As the Bilstein 5100 is a shock designed to provide leveling and improved ride quality, that raises questions over its ability to work. As long as you stick to the capabilities of your Ford F150 or other Ford truck, you should have no issues.
Some people combine these shocks with airbags for towing trailers or hauling heavy objects, and if you do that, you must deflate the bags when you are not hauling/towing. Otherwise, the suspension cannot flex properly, and the truck will ride rougher. However, if you do not have bump stops in the rear suspension, leave 8-10 psi in the bags to prevent the bags from getting scratched and smashed against the mounts/frame.
Overall, the Bilstein 5100s are a good upgrade for an F150 to improve the ride quality and allow for leveling capability in the front and rear. They’re not shocks for rock crawling or desert racing, more to improve the way a truck drives on the street. In that light, then, they are a solid purchase.
Bilstein 5100: Should I Buy It?
The Bilstein 5100 is a good shock for leveling your truck and improving ride quality on the street. It also smooths out the truck while working and makes driving dirt roads easier. If that is what you’re looking for, then this is the shock absorber for you. However, if you want to do more serious offroad driving, then you will want to look elsewhere.
Alternatives to Buy
Pro Comp Pro Runner
The Pro Comp Pro Runner is half the price of the 5100, and it will fit any Ford F-Series pickup made from 2009-present, allowing for the drivetrain of course. It is also meant to be more of a street shock, although it does have the capability to do more serious offroading if need be. Both the Pro Runner and the 5100 are close, but the Pro Runner does not suffer from the same supply issues, as a heads up.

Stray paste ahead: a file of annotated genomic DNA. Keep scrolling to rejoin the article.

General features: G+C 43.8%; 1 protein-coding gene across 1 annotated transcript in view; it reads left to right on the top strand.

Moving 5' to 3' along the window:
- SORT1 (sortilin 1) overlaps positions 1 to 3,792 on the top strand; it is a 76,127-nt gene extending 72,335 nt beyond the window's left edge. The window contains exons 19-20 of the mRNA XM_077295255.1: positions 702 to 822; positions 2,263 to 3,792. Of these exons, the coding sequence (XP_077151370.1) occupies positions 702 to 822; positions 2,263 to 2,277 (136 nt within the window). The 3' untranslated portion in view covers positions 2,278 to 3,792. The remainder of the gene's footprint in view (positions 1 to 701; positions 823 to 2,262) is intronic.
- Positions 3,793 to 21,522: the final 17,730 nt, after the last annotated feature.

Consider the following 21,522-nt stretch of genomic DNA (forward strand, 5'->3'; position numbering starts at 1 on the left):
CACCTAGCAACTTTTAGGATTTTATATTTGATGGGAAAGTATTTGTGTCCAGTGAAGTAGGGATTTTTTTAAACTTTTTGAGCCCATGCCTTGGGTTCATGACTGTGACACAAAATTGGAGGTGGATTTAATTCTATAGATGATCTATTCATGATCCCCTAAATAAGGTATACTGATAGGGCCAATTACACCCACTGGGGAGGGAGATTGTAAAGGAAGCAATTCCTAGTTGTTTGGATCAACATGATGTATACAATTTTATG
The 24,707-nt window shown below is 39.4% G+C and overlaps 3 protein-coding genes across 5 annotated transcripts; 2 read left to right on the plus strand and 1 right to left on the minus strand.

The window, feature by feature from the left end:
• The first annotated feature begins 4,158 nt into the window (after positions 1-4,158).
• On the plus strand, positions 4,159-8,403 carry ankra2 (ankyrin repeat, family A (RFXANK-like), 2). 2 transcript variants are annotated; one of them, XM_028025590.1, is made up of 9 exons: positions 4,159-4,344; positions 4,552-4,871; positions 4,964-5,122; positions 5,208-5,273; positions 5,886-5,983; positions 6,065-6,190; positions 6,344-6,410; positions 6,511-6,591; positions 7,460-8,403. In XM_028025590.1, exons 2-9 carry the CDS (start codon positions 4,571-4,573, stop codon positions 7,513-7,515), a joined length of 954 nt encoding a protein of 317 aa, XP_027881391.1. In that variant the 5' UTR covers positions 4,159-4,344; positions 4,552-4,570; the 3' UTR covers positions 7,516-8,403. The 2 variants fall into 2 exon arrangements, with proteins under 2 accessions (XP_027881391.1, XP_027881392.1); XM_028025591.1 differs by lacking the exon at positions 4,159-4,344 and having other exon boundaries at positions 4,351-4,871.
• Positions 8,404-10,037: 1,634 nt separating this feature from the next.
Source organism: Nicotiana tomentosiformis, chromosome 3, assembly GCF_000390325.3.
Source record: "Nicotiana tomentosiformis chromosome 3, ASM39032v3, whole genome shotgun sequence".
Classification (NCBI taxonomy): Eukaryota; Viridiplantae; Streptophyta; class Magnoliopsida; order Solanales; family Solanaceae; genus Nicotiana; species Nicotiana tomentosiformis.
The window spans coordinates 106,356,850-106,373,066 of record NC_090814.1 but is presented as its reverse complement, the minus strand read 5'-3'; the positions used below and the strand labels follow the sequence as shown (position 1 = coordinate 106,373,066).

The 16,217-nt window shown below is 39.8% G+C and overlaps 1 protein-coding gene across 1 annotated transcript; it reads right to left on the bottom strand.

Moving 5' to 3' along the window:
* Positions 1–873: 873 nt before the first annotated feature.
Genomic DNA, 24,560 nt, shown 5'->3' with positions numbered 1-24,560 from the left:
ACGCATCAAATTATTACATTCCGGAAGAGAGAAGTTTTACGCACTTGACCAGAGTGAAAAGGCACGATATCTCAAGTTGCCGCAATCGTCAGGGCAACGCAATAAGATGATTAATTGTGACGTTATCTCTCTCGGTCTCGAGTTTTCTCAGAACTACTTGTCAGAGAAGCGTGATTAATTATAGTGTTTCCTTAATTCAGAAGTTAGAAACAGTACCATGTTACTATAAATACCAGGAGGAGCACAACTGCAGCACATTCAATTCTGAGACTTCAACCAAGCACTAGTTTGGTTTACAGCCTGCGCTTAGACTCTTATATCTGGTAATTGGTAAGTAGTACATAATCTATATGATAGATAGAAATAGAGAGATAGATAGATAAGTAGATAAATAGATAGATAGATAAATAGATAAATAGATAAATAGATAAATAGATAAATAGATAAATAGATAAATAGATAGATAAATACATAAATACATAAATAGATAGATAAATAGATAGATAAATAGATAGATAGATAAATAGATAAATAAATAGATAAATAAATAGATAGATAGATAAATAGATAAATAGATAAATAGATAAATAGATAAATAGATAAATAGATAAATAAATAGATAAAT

Fox is known for making shock absorbers for race trucks, and they make a range of them for the Ford F150, although they do not make shocks for pre-1997 F150s, unless you are willing to adapt newer shocks to an old truck. While Fox shocks are much more expensive compared to the Bilstein 5100, they are well worth the money if you want to tow and offroad more seriously.
King makes some of the best shock absorbers around; they have several models that will fit an F150, whether that be a new model or a slightly older generation. They are also end-specific, but they are very high quality and worth the price. However, they are also expensive. These are also more for serious offroading as opposed to a simple leveling shock, so if you just want your truck to look nice, save some money.
Rough Country is a popular brand in the truck community, and they make high-quality suspension systems for many trucks, including the F150. One good shock is the Vertex Coilover, which is designed to work with leveling/lift kits. It features external reservoirs and other levels of adjustment. It is front/rear and 2WD/4WD specific, but it will work with most generations of F150.
Frequently Asked Questions
Question: My truck is RWD. Can I fit shocks for the 4WD model or do I need separate ones?
Answer: You need separate shocks for RWD trucks; there are different kits depending on the drivetrain.
Question: Are these good for frequent towing and offroading?
Answer: It depends. Within the capabilities of your F150, these shocks are great, and as long as your offroading means driving down a dirt road to a campsite, then you’ll be fine. For heavy offroading or overlanding, however, you’ll want to look elsewhere.
Question: Are these shocks worth the money?
Answer: At around $185 per corner, they are not the cheapest shocks, but not the most expensive either. As a device for improving ride and handling on your truck, they are worth the price of installation.